Infrastructure as a Service (IaaS)—Removing the hardware replacement cycle. Every three to five years each organization is faced with a hardware refresh. In some organizations, this is a monthly ac-tivity based on when equipment was acquired. We will never remove this cycle completely; however, we were able to dramatically reduce it by moving our entire data center to Azure IaaS. We still keep a small local footprint for access control, security systems and domain controllers, but all production systems are in Azure. In this environment you don’t remove the need to properly architect redundancy, fail-over, high-availability and all of the other technical aspects as if it were in your own data center, on premise or in a co-location facility. Having a very good enterprise architect who understands and knows how to implement these concepts is critical in the IaaS space. Operationally, you still have your OS patching, your application upgrades and the regular monitoring of performance. The additional benefit that you gain in Azure IaaS is the ability to spin up new servers in minutes. I mean, how many of us are actually involved in the planning with the business as they need new applications and technical services to get enough lead-time to purchase and install equipment? It rarely happens. With IaaS my team is able to make up for the lack of planning and provide what is needed fairly quickly.
Platform as a Service (PaaS). This is the key part of our strategy that removed for us the need to focus on the underlying infrastructure and shift the focus to the applications that drive our business. Operationally, there is no more patching of the OS, no upgradation of underlying technologies and applications – just a focus on the business application. Redundancy and auto-scaling for performance is moved to the application to keep track of and respond to as required. There is an organizational benefit from leveraging PaaS that not many CIOs initially see. Peter Senge hit the nail on the head with his book “The Fifth Discipline.” Here he identifies a challenge to all technology workers about how to continually learn and remain relevant. There was a time when the solution to any custom application was a Server running an OS and IIS to serve up Web applications which moved to VMs doing basically the same thing – both requiring competent Enterprise Architects to construct the infrastructure allowing predicted traffic, redundancy needs and scalability patterns. Now, with the use of WebApps, MobileApps, API Management and IoT frameworks, the approach has changed. You cannot ignore these new methods, nor can your teams. I have heard some technical resources complain about “how much PaaS changes” and the “reacting” to these changes. However, if you subscribe to Mr. Senge’s premise that every organization, to remain relevant, must become a learning organization, this sets the right framework where constant education is a daily task. I’m impressed by the resources that Microsoft makes available to understand the roadmap, be involved with the teams developing these services and the community that has been built around Azure to enable this continued education.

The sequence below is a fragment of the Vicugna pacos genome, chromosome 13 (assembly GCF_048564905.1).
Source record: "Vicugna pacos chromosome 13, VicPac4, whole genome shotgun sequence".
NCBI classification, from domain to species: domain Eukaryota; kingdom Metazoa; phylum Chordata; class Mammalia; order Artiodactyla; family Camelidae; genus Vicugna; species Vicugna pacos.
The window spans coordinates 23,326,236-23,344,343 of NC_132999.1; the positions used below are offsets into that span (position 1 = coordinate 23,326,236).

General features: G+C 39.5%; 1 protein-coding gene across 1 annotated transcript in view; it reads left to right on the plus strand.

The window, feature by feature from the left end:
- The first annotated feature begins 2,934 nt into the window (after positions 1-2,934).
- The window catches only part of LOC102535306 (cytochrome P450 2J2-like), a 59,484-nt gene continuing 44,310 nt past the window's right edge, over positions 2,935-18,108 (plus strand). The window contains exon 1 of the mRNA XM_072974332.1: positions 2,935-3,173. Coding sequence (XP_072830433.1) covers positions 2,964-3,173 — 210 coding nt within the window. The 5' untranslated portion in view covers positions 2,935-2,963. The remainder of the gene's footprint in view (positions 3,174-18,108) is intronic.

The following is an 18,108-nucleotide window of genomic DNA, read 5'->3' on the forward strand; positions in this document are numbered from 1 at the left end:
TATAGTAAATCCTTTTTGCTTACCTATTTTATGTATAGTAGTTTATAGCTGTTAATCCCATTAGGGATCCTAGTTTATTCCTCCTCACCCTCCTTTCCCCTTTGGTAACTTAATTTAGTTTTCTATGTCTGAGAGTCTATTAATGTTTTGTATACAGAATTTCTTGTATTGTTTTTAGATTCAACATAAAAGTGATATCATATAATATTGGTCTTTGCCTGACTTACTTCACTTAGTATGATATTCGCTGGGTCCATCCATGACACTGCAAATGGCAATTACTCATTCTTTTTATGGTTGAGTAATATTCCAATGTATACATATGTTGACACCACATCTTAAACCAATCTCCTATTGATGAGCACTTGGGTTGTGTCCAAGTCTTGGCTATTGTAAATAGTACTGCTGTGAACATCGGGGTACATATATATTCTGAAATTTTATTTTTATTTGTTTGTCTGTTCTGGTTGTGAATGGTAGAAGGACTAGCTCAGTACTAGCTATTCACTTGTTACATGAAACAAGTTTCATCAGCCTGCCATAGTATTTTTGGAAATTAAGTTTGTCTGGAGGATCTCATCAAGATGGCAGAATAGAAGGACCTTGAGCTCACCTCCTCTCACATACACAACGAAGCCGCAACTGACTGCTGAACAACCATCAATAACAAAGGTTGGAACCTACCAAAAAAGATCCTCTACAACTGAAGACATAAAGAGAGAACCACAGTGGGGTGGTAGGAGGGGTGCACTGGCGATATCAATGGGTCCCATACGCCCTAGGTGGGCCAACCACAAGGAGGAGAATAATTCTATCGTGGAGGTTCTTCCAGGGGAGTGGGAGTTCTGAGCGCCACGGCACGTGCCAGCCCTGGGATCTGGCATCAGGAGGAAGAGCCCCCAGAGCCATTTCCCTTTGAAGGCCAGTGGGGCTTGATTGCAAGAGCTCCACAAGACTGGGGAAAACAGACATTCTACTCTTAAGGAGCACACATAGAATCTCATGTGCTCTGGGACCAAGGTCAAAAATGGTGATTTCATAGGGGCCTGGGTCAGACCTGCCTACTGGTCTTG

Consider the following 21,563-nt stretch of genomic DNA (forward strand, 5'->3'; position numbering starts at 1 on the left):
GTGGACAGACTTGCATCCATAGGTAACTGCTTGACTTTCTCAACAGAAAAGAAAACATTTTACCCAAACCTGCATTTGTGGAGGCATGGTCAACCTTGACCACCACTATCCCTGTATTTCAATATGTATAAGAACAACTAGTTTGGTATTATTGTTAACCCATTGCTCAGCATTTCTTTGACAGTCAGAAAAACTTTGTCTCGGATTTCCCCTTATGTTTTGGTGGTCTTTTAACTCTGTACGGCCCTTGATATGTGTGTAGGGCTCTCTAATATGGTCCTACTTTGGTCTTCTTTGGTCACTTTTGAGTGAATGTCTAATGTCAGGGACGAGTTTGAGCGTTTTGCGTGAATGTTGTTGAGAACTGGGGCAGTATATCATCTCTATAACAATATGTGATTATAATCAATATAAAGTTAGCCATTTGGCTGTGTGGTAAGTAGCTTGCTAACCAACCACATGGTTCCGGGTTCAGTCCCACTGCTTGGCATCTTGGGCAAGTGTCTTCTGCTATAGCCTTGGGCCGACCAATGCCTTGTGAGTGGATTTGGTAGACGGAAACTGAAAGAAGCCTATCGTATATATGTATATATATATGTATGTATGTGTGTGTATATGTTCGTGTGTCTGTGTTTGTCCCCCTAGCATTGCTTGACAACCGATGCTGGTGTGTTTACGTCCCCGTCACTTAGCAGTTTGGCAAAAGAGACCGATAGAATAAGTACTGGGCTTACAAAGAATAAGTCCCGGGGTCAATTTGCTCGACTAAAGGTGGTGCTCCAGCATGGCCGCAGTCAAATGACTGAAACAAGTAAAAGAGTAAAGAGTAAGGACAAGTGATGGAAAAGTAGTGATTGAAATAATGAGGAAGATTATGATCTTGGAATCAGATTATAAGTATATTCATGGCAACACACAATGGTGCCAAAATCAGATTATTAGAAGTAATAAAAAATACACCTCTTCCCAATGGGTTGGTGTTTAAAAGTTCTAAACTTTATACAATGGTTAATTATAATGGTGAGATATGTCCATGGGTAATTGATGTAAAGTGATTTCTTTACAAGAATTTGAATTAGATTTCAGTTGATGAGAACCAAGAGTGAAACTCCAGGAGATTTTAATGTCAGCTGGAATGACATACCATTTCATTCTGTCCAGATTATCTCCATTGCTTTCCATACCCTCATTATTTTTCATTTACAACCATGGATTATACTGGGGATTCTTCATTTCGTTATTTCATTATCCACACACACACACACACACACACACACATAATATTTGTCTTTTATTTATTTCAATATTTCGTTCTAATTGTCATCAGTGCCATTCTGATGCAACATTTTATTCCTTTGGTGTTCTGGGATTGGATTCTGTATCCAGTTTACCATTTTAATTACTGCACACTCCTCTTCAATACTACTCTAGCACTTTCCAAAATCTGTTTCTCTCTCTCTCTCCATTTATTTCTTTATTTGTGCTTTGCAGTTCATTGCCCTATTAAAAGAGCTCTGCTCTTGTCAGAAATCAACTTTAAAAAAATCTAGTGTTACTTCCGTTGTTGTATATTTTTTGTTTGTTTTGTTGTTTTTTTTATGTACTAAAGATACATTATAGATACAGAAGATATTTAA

The Strategy Continues to Evolve
Over the past three years, the strategy initially put in place continues to evolve as Microsoft makes their investment in their cloud offerings and persists to not only support our current business, but make many of our future key initiatives possible. However, and yes – there is always a “but,” I have to continue to educate myself on what is available and be involved in shaping the direction, so that this strategy continues to support the businesses of Dillon Gage Metals.